[91 U.S.App.D.C. 114] In due course, Ozarks' own application came on for hearing with Beaumont participating fully in opposition. The proceeding culminated in an order granting Ozarks' application and Beaumont brought this appeal.
The Commission's order is attacked here on three grounds. First, Beaumont says that it was illegally denied a comparative hearing in the Ozarks proceedings. It bases its view on the theory that the conditional grant to it in 1948 was not notice that there would be no comparative hearing in the subsequent Ozarks proceedings. We think this position untenable. The Commission's statement already quoted and its announcement that Beaumont could 'refuse the grant * * * and demand a comparative hearing' within twenty days were clear notice that the grant to Beaumont was conditioned on a waiver of its right to a comparative hearing. By accepting the grant, Beaumont accepted the condition which was part of it.
A more serious objection, however, goes to the Commission's power under the Federal Communications Act and the Fifth Amendment to condition a grant on the acceptance by the grantee of subsequent electrical interference. Stripped to its essentials, the question is this: where two applications pending before the Commission are not mutually exclusive but nevertheless are of such a nature that a grant of both would cause some interference in the sought-after area of one of the applicants, may the Commission require the applicant whose service will suffer interference either to accept the interference or demand a full hearing on the merits of the competing applications within twenty days?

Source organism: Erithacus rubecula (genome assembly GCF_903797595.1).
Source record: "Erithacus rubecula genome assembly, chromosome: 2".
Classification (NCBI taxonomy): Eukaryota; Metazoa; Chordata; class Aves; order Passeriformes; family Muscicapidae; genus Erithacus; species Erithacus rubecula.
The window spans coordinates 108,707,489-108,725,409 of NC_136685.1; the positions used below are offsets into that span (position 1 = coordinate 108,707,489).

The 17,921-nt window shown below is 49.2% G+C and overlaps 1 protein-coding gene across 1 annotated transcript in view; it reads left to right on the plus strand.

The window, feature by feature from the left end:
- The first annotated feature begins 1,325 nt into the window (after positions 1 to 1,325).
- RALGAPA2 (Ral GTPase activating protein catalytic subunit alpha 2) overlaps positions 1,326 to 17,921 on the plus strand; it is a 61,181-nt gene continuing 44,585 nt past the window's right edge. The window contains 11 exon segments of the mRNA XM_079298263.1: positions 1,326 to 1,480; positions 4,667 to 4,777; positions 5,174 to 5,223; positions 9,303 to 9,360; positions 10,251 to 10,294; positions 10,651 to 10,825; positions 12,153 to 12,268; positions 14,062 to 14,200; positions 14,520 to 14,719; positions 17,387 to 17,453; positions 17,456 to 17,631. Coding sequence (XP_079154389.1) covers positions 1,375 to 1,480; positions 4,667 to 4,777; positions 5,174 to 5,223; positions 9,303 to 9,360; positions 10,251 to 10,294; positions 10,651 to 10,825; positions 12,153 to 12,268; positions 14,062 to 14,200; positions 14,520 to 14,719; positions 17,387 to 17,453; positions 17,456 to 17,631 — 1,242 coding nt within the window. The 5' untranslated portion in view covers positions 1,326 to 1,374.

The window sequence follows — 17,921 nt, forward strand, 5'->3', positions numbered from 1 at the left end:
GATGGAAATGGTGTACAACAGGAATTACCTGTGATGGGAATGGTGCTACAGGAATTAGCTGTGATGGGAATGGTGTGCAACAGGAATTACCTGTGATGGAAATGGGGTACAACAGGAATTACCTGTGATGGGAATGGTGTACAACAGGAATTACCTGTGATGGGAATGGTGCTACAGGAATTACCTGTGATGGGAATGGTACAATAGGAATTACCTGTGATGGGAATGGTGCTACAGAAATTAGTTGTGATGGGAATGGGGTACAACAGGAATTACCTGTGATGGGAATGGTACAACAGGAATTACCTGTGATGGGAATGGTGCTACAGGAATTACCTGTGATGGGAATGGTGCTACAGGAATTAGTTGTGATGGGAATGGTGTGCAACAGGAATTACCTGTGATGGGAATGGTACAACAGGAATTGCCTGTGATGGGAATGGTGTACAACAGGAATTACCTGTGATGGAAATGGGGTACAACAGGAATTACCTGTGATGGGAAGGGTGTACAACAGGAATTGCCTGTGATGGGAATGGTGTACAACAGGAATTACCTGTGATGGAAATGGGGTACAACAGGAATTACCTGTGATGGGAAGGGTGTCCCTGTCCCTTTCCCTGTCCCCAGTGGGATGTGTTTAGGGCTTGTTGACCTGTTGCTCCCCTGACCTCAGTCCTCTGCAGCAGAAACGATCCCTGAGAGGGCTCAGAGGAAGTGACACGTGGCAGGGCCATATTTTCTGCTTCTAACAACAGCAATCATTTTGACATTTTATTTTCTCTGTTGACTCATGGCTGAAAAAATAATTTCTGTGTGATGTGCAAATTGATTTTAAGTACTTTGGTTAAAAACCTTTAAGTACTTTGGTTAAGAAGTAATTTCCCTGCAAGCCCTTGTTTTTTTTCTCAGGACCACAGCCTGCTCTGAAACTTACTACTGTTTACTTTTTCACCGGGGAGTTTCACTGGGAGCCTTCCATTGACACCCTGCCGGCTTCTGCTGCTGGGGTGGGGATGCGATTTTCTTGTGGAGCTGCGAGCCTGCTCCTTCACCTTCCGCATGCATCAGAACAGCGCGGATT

In making the conditional grant to Beaumont, the Commission was acting pursuant to its Rule 1.383 which provides that if an application is granted 'subject to any interference that may result to the station if designated application or applications are subsequently granted,' the conditional grant shall be considered a grant of the original application unless rejected within twenty days. If rejected, 'the Commission will vacate its original action upon the application and set the application for hearing in the same manner as other applications are set for hearing.' This rule is designed to assist in the expeditious dispatch of competing applications, 'a matter not unrelated to achieving the ends of justice.' By making a conditional grant instead of holding Beaumont's application until it could receive simultaneous processing with Ozarks', the Commission enabled one area to receive a service more quickly than it would if it had had to await the outcome of a comparative hearing. This also necessarily meant that Beaumont was enabled to proceed with its plans for expansion sooner than it would have been able to do had it awaited the outcome of a comparative hearing. But to ensure full protection of the public and private interests involved, the rule does provide and the Commission stated that a comparative hearing would be granted if asked for within[91 U.S.App.D.C. 115] twenty days. We cannot regard the Commission's action as other than 'a satisfactory practical solution of a difficult administrative problem.' It violates neither the Federal Communications Act nor the Fifth Amendment.